Sunday, March 30, 2014

50 States - Washington

On the same trip in 2004 when we visited Oregon, we spent most of the trip in the state of Washington. Using Seattle as a home base, we took a big loop around the area. Seattle is home to a major coffee chain you may have heard of. In Seattle they use the original logo with mermaid hair not so strategically placed.


Their first store is right near the Pike Street Market which is also where they throw fish around.


From Seattle we headed down to Mount Ranier which is a truly majestic mountain.


From there it was down to Mount St. Helens which has still to recover from the catastrophic volcanic explosion. Downstream of the crater is a lake full of timber still floating waterlogged.


After a brief sojourn in Oregon, we headed back towards Seattle via the Olympic Peninsula. The Pacific Coast is rugged but beautiful.


We saw amazing wildlife from a giant slug on a redwood tree to a herd of elk in a river bed.


There were also brilliant fields of lavender.


The drive back to Seattle included a ferry right back with a great view of the city.


Seattle is home to plenty of things to see including the Experience Music Project and the troll under the bridge.


From there it was up the coast to the Orcas Islands which meant kayaking.


Back in the Seattle area, we took a boat tour which went past the mansions of the Microsoft millionaires.


Our final stop in Seattle was the cozy neighborhood of Pioneer Square which is the home of Elliott Bay Books which while no Powells, was a gorgeous well furnished bookstore.


Washington had a bit of everything, fantastic vistas, beautiful nature, and urban wonders.

Saturday, March 29, 2014

50 States - Oregon

Of the 50 states, Oregon is another one that while it fit into our rule of one night and one meal, it kind of got short shrift. Our night was spent in Portland which is a delightful city which I fell in love with long before the show Portlandia started gently mocking it. The point of going to Portland was to visit Powell's Books, one of the contenders for the greatest bookstore on earth. Inexplicably, I have no photos of that Mecca, but on the way into town we stopped off at the Horsetails Falls area along the Columbia River. These are gorgeous waterfalls along a beautiful hiking trail.

I notice from the photos that I was wearing a tee shirt from The Strand, an enormous bookstore in New York City which is probably the only rival in size that Powell's has. I doubt this was a coincidence.


Oregon is on the return trip list because there is so much more to see, both in natural beauty and urban fun.

Sunday, March 23, 2014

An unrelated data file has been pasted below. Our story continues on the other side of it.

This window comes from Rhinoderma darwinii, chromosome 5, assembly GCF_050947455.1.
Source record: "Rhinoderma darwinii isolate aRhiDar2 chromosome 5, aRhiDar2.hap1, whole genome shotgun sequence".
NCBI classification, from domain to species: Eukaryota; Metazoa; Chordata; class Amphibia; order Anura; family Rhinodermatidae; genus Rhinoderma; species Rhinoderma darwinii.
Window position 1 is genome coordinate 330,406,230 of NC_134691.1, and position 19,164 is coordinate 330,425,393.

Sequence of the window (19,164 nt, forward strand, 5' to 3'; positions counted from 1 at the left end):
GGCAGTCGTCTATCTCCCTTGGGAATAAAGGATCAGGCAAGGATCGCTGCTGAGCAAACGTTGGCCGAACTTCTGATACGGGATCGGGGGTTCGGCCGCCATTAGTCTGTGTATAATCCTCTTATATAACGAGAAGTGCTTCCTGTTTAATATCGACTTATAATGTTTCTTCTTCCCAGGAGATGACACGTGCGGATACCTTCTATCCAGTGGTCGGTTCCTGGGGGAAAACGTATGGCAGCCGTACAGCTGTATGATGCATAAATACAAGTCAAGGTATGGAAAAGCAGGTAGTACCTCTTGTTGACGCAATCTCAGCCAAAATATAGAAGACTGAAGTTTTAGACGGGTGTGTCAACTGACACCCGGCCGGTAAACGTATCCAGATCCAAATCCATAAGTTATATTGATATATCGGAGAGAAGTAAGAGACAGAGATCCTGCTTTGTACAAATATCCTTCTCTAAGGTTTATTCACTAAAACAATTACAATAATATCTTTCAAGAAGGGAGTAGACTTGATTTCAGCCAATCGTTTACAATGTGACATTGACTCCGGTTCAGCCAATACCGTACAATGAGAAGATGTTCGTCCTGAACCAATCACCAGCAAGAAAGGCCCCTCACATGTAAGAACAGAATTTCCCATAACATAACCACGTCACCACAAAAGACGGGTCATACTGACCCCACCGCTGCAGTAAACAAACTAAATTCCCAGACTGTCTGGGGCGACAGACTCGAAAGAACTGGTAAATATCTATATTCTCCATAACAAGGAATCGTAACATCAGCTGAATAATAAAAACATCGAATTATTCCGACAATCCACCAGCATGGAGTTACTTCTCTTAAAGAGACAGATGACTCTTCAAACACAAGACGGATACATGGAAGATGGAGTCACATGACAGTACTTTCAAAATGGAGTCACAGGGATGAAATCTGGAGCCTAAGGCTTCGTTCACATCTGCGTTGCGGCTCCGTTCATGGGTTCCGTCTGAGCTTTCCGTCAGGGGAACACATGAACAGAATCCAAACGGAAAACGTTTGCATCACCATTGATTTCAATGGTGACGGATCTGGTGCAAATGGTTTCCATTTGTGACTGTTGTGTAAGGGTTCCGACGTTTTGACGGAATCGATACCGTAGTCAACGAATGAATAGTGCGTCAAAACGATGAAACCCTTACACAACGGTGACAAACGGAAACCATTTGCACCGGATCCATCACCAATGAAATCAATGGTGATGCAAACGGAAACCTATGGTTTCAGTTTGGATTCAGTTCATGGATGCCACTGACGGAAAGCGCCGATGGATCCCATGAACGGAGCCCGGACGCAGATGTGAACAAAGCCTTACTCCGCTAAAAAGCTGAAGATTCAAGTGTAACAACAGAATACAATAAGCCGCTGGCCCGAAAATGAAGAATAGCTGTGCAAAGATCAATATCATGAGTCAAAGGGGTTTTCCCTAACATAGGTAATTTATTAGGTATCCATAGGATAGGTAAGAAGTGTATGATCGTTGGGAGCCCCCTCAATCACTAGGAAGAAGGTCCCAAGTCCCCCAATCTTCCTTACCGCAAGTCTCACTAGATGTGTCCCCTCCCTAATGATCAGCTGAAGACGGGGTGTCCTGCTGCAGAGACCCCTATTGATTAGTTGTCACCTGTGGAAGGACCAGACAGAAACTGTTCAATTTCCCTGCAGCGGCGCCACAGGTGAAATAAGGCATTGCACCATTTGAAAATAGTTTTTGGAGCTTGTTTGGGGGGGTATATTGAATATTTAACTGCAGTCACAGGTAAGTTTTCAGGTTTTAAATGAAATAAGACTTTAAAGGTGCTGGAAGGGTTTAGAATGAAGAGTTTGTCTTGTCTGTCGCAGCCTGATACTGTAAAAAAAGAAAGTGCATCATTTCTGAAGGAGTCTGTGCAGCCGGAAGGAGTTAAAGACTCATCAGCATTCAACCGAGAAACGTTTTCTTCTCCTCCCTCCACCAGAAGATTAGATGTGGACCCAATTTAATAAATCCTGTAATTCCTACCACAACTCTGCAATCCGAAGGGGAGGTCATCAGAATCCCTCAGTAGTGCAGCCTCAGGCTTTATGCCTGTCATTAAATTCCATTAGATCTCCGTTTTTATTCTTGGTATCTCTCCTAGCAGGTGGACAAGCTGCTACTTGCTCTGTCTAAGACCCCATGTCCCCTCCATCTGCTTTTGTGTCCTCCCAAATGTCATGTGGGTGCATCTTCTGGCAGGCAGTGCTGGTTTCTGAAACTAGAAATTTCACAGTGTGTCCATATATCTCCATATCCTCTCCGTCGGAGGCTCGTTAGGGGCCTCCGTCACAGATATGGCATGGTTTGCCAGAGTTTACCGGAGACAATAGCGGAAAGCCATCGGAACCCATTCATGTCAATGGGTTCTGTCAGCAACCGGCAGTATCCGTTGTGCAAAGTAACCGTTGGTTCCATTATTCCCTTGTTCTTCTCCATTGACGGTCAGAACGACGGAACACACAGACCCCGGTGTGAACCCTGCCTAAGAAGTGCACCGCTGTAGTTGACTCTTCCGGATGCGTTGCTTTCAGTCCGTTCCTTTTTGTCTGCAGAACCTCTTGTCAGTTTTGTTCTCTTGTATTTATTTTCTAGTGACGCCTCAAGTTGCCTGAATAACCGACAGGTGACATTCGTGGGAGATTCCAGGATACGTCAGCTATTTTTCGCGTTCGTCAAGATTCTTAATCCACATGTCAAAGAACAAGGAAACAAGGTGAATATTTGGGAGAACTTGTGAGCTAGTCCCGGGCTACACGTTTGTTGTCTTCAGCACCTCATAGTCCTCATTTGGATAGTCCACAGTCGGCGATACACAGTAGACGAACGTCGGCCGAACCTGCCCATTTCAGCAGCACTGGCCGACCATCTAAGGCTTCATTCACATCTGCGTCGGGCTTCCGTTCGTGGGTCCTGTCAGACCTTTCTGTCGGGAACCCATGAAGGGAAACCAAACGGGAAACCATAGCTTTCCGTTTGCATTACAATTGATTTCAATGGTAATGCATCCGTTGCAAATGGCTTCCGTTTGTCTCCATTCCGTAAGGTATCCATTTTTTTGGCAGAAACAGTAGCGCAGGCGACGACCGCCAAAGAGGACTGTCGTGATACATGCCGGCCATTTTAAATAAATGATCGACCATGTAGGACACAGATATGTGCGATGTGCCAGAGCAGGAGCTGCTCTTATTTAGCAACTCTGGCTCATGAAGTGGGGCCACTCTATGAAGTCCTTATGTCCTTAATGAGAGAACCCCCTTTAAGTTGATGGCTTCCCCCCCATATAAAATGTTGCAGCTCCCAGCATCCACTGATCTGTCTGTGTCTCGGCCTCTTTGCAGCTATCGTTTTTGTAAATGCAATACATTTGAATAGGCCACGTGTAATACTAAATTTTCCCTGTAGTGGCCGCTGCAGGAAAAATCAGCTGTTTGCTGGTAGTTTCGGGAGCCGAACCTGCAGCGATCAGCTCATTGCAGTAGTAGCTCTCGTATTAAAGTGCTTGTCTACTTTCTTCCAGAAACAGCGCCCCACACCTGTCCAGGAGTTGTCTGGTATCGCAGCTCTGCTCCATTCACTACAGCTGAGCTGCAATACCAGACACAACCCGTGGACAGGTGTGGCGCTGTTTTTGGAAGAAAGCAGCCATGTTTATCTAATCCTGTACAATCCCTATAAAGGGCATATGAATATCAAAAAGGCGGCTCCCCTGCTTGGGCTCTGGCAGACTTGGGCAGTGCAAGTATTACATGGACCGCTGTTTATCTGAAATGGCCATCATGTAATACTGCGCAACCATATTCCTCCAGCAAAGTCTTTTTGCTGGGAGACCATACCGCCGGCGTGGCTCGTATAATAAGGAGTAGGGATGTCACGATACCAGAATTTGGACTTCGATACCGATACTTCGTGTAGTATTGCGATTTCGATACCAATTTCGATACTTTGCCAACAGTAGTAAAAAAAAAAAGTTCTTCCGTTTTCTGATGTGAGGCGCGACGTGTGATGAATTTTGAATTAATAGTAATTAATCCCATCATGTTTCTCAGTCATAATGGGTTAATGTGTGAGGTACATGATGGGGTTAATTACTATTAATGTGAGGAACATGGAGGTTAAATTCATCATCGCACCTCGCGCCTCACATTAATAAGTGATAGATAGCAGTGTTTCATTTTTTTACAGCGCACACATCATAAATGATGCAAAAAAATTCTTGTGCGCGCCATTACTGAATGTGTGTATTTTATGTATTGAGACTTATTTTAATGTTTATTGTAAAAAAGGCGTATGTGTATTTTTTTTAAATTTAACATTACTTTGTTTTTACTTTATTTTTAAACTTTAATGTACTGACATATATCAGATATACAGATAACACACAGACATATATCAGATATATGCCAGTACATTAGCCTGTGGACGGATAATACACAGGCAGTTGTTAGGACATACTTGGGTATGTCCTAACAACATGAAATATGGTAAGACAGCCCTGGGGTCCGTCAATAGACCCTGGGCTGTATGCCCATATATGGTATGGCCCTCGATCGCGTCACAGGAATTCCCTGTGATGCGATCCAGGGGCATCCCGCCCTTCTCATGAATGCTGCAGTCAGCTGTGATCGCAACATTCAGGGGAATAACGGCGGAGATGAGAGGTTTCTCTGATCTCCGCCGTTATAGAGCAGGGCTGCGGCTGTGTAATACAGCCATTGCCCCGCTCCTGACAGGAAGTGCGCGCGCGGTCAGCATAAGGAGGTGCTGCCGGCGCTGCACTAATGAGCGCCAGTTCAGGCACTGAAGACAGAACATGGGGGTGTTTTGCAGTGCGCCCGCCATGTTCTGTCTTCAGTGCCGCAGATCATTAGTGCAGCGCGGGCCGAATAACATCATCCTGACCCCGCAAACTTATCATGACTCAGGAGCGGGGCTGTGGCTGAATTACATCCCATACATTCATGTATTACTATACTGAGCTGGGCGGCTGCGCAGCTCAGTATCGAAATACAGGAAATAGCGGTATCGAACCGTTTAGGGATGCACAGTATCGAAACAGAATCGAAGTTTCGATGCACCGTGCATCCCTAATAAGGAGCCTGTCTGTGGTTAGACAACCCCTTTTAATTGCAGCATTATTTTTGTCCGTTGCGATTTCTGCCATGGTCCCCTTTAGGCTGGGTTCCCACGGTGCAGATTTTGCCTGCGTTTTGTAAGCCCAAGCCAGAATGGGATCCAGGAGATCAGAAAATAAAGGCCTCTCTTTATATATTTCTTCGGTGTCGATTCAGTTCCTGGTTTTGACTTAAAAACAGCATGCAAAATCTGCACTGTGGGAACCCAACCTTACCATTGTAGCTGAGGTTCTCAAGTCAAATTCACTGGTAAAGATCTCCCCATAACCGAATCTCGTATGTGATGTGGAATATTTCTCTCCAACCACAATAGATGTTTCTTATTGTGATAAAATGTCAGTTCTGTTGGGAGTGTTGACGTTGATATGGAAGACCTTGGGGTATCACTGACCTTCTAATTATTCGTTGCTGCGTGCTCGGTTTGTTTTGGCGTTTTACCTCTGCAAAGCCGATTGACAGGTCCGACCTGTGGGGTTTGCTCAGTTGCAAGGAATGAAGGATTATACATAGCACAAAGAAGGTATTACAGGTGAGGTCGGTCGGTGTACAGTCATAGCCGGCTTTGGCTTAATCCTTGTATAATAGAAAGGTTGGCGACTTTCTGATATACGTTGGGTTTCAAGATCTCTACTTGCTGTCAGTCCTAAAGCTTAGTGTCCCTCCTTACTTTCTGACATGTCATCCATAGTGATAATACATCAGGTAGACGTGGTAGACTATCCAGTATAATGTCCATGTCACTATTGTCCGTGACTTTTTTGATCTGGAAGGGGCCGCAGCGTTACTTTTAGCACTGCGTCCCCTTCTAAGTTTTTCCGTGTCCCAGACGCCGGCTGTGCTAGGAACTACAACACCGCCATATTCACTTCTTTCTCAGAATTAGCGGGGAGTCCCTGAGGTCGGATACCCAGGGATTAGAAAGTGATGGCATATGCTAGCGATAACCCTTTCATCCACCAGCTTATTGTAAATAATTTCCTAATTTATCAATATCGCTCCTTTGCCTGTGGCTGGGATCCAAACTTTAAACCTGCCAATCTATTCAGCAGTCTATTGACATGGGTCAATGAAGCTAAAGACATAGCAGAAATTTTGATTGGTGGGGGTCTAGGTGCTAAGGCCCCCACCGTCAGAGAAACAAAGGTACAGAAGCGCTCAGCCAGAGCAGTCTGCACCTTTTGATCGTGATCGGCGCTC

50 States - Nevada

In going to all 50 states, I never thought I was Las Vegas type of person until I realized you didn't have to gamble but could just wallow in the sheer excess of it. We had gone through Reno on our way west back in 2006 and stayed at the Peppermill Casino which was poor preparation for the vastness of Vegas a few days later. We has arrived late in the afternoon and only had one night there.  And because it was a weekend we stayed at the Excalibur which is one of the least expensive hotels on the strip. It's the same place I stayed just a few weeks ago when I was stranded during a busines trip on the west coast when Baltimore was blizzarded in. It's also across the street from the nearly equally garish New York New York.


We hit the Bellagio fountains and the Fremont Street Experience but the temperatures at midnight was still over 100 degrees.


It was last year that we really experienced the real Vegas when for a weekend getaway we stayed at the Mirage and saw the Cirque de Soliel Beatles show Love.


The Mirage is also home to Sigfried and Roy's Magic Garden where they keep their wild cats and dolphins.


The best part of Vegas is the fantastic food. About every celebrity chef has one or more restaurants. Pure competitive pressure keeps the quality of even the burger places high.


And there are always celebrities around somewhere if you know where to look. Penn and Teller sign autographs after their show and sometimes even a Kardasian is making a public appearance.


But there is more to Nevada than Las Vegas. On our most recent trip for our fiftieth birthday, we took a day trip to Death Valley which is technically in California, but on the way, we stopped off at combination tourist trap and brothel as well as a ghost town.


Between eating, drinking, seeing shows, and touring the desert there is enough to keep even the determined non-gambler busy in Nevada.

Monday, March 10, 2014

50 States - South Dakota

I f you read my fairly snide 50 States post snarking about North Dakota, you might think I will be equally dismissive about South Dakota. Nothing could be further from the truth. South Dakota has some literally monumental attractions, most famously that display of chutzpah carved under the impression that mountains are more spectacular when turned into sculptures of dead politicians.

In the defense of Gutzon Borglum and his son, Lincoln Borglum, they had to have been a bit right as otherwise why would thousands of people travel to the middle of nowhere to look at rocks. More pristine beauty can be found in the Badlands.

But South Dakota has lots and lots of interesting smaller attractions. The most bizarre is perhaps the Corn Palace which has to be seen to be believed.


And driving anywhere in South Dakota will expose you to billboards shilling for Wall Drugs. More than just a drugstore, Wall Drugs is a tourist emporium of epic scale. It seems to swallow the entire town of Wall.


Speaking of swallowing, one of Wall Drug's gimmicks is that it offers free water to anybody that wants some. And it's very good water.


Perhaps the most overlooked destination in South Dakota is the town of DeSmet. Its claim to fame is that it was the home on the prairie to Laura Ingalls Wilder during The Long Winter. They have replicas of cabins of that era and even a one-room schoolhouse.


In celebration, the town puts on a nightly pageant on a huge outdoor stage depicting those events.


So get to DeSmet and see all that South Dakota has to offer.